By Stephen Innes
Incredibly, S&P futures were down over 2.0% at the NY open only to rumble higher to close 1.1% up on the day after investors dissected a sundry of Chinese and US trade statements and are now holding out for modus vivendi, hoping that brewing trade wars turn into little more than a war of words.
Emboldened investors went on a bargain-hunting spree, encouraged that neither country has established a tariff implementation itinerary, so hope remains alive with both parties still at the bargaining table.
Let's face it, President Trump continues to walk back the most bombastic elements of his rhetoric, he has softened NAFTA stance, it happened with Amazon (NASDAQ:AMZN), and it could very well occur with China trade negotiations.
But volatility remains exceptionally elevated in stocks. However, essential near-term support levels were tested and held. Provided the market stays clear of 2532, the February low on the S&P, equity markets remain out of the danger zone. The market's base case scenario is for no escalation of trade wars, but with investors running on emotion rather than logic, we're only a headline or two away from the next meltdown.
And while the tariff narrative is a real attention grabber, it's turning into a wild goose chase for currency traders. The fast reverting price action, especially on USDJPY, is oh so reminiscent of the Korean peninsula risk- off swings, which ended up being little more than a red herring as opposed to anything else.
Oil prices were boosted by another more significant than expected inventories draw. But fresh in traders' minds is yesterday's Bloomberg survey which indicated that the unstoppable drop in Venezuelan production is thought to have tanked OPEC overall production to a 12-month low.
While analysts' prediction has been notoriously off in a market consumed by headlines these days, a few prices - negative numbers - flashing across the screen have a surprisingly strong impact on sentiment, especially with positions so heavily skewed long.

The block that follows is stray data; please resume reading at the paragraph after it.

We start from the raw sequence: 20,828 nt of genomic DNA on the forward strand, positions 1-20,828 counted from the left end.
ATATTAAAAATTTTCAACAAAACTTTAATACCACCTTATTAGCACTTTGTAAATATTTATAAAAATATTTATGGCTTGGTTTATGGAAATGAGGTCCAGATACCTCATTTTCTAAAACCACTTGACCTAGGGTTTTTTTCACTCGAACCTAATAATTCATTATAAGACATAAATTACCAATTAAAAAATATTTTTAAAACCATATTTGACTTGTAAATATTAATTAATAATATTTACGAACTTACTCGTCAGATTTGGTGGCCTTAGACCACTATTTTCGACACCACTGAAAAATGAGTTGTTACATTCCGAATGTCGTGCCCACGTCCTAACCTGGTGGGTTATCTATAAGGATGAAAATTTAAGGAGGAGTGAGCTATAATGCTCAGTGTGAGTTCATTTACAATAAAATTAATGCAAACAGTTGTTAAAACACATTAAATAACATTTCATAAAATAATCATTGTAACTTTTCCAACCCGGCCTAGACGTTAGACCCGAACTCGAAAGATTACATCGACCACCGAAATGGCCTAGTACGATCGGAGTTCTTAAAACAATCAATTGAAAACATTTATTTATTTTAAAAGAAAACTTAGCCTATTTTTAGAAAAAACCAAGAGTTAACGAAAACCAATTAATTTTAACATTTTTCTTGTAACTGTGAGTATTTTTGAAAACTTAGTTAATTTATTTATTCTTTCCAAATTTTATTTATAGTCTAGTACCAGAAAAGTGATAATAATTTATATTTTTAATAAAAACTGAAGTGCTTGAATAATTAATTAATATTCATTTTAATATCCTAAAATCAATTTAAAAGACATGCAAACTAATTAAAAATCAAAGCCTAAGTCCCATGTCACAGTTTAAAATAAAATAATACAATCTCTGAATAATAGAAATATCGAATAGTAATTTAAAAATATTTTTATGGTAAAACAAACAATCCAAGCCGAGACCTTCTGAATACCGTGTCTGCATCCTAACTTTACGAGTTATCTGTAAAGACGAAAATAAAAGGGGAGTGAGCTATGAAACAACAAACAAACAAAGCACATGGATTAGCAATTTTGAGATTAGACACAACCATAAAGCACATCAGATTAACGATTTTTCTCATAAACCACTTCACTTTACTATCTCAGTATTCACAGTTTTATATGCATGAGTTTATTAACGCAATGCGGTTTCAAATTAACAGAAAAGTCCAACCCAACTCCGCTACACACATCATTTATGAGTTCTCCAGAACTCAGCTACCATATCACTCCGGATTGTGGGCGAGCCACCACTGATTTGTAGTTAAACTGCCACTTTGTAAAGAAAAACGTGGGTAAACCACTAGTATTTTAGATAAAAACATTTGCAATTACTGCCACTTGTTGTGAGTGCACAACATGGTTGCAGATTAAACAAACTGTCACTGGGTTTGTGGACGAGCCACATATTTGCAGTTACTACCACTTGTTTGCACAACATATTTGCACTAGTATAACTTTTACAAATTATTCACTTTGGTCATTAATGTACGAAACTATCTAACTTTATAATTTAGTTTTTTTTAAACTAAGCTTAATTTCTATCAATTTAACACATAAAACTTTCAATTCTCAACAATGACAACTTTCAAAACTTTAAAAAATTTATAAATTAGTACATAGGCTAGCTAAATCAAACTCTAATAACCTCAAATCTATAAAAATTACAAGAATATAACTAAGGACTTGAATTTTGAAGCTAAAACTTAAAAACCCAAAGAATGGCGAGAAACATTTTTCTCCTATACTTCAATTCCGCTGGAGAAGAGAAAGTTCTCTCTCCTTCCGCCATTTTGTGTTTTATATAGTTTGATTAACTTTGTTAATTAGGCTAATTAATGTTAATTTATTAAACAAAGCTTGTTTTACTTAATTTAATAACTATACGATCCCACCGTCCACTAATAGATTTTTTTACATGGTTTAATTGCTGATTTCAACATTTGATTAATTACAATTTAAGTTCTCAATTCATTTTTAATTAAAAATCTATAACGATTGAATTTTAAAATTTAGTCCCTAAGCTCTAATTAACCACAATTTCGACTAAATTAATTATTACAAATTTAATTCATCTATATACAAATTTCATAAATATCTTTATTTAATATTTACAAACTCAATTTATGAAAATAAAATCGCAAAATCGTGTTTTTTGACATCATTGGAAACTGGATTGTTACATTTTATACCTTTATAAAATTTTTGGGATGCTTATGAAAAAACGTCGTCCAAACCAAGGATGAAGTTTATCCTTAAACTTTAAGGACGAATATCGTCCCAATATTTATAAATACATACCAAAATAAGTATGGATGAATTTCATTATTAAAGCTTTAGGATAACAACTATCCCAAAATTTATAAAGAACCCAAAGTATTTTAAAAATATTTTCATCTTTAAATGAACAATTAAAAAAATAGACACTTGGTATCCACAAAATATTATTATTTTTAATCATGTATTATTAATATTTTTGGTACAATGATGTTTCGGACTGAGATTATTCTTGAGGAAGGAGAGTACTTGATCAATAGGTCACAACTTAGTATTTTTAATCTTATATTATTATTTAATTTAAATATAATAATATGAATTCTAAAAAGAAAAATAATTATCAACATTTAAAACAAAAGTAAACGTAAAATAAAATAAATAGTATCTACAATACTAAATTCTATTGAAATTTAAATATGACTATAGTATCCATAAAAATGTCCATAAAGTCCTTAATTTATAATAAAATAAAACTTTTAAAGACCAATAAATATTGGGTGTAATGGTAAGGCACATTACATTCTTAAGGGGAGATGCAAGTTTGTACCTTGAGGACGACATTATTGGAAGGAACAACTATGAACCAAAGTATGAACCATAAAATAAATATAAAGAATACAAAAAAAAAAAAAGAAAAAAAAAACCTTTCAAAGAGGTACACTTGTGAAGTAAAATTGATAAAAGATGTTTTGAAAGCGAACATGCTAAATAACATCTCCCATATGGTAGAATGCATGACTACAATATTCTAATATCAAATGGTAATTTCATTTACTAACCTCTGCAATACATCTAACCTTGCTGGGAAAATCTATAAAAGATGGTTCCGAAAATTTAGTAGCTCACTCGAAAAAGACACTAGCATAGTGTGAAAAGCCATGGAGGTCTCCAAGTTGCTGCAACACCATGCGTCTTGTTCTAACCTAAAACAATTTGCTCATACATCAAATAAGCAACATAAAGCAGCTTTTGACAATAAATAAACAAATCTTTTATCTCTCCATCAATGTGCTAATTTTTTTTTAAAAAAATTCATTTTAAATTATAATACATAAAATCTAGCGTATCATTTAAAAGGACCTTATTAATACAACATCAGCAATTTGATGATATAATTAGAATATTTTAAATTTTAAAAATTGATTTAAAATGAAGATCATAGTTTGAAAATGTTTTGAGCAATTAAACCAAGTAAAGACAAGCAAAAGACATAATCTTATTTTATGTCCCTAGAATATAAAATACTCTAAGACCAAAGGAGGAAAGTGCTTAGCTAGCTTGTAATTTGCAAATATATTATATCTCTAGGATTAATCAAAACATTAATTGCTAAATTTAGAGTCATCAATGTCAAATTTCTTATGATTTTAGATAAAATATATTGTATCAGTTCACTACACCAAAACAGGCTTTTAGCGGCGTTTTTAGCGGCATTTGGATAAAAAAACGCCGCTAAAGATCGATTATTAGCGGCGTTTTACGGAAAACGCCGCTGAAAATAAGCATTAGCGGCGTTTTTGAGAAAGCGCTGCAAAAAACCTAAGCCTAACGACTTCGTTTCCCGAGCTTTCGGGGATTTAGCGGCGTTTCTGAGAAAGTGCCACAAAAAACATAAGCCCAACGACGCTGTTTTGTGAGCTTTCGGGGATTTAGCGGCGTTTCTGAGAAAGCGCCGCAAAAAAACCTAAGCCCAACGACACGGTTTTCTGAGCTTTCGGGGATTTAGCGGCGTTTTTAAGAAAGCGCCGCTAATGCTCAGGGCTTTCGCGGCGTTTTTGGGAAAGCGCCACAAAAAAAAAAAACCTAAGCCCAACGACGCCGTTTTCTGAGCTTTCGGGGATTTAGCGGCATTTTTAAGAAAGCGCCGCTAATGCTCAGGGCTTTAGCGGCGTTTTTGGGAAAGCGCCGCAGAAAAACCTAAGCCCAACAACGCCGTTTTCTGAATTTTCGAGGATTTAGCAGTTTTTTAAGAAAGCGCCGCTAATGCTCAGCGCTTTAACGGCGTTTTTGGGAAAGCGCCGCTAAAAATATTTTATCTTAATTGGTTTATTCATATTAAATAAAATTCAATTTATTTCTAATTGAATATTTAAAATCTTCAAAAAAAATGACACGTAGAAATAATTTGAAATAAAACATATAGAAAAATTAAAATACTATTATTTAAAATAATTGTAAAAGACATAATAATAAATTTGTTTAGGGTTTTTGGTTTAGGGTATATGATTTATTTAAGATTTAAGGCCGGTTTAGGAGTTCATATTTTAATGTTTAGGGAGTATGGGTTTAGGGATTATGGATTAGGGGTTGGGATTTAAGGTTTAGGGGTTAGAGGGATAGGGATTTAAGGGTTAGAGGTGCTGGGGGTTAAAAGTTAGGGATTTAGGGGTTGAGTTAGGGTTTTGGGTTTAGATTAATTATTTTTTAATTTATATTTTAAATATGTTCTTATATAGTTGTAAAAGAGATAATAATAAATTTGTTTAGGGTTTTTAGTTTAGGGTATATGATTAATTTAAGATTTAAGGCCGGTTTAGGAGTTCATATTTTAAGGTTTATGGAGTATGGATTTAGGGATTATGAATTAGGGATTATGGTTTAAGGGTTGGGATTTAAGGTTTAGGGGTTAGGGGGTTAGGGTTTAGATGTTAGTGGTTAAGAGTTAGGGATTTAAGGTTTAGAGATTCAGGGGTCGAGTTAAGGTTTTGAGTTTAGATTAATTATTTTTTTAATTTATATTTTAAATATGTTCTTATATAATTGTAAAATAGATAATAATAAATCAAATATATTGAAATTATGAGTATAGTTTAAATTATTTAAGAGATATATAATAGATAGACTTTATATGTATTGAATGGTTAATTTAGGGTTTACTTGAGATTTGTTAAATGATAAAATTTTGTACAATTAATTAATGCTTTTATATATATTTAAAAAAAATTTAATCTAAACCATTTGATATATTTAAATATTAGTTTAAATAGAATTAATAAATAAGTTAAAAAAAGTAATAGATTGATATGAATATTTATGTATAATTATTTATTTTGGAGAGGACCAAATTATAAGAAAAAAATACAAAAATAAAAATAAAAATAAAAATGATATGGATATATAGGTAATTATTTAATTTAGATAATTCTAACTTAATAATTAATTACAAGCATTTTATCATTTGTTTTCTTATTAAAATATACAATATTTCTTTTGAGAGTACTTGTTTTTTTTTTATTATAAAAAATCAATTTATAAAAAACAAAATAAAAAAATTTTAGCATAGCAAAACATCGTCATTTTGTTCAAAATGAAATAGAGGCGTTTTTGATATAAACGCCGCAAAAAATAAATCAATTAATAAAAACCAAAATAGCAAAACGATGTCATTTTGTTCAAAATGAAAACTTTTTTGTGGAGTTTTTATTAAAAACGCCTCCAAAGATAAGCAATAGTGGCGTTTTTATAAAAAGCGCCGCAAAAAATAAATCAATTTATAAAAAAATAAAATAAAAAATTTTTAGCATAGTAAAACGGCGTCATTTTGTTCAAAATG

But the uptick in equity market can't be ignored as the fear of a full-out trade war decreases once again and gives rise to positive global growth narrative.
After peaking near $1348, gold prices tumbled lower as Wall Street's three major indexes staged a remarkable reversal to close around 1 percent higher on Wednesday, as investors turned less jittery after top economic adviser Larry Kudlow said the administration was involved in a "negotiation" with China rather than a trade war. Investors took this to mean President Trump's bark is worse than his bite when it comes to an escalation of trade wars.
Gold is holding above significant support in 1330 area as we make the turn for the key wages component of NFP. While gold prices will remain hypersensitive to headline risk, the proximity of NFP suggests the market will hold current ranges.
Probably, the biggest takeaway from all the trade war noise is the lack of impact on currency markets other than the apparent new go-to haven, the New Zealand Dollar.
The Japanese Yen
USDJPY remains remarkably buoyant despite recent "risk of flux" and talk of BOJ discussing an exit from QE. Everyone owns a few yen, so it seems, and with "risk sentiment" bordering on overly bearish, traders were looking to take some short dollars off the book heading into Friday's NFP. But there remains more reason to like the yen than not, as BoJ in the early stages of policy debate and risk aversion isn't leaving anytime soon. But with central bank reserve managers increasing yen holdings, perhaps there is nothing really to fear on this crowded trade.
Making the turn towards Friday's NFP, it's not inconceivable the USDJPY will trade like a beach ball underwater as the buoyant forces of physics take over.
The New Zealand Dollar
The Kiwi remains relatively insulated from all the trade war kerfuffle and immune from the slide in industrial commodities which are causing concerns on the Australian dollar front. G-10 dealers' favourite play is long NZDJPY, which seems to be working quite well as the risk sentiment has gotten far too bearish on trade war again.
The Malaysian Ringgit
The tariff narrative continues to frame regional risk sentiment. And with trade war concerns easing once again, this should benefit the local. Also with oil prices firming overnight, we should see the USDMYR gravitate towards the lower end of this week's very tight trading band. However, two-way flow and positions adjustments will hold the ringgit in a close range as the market veers towards Friday's key US NFP.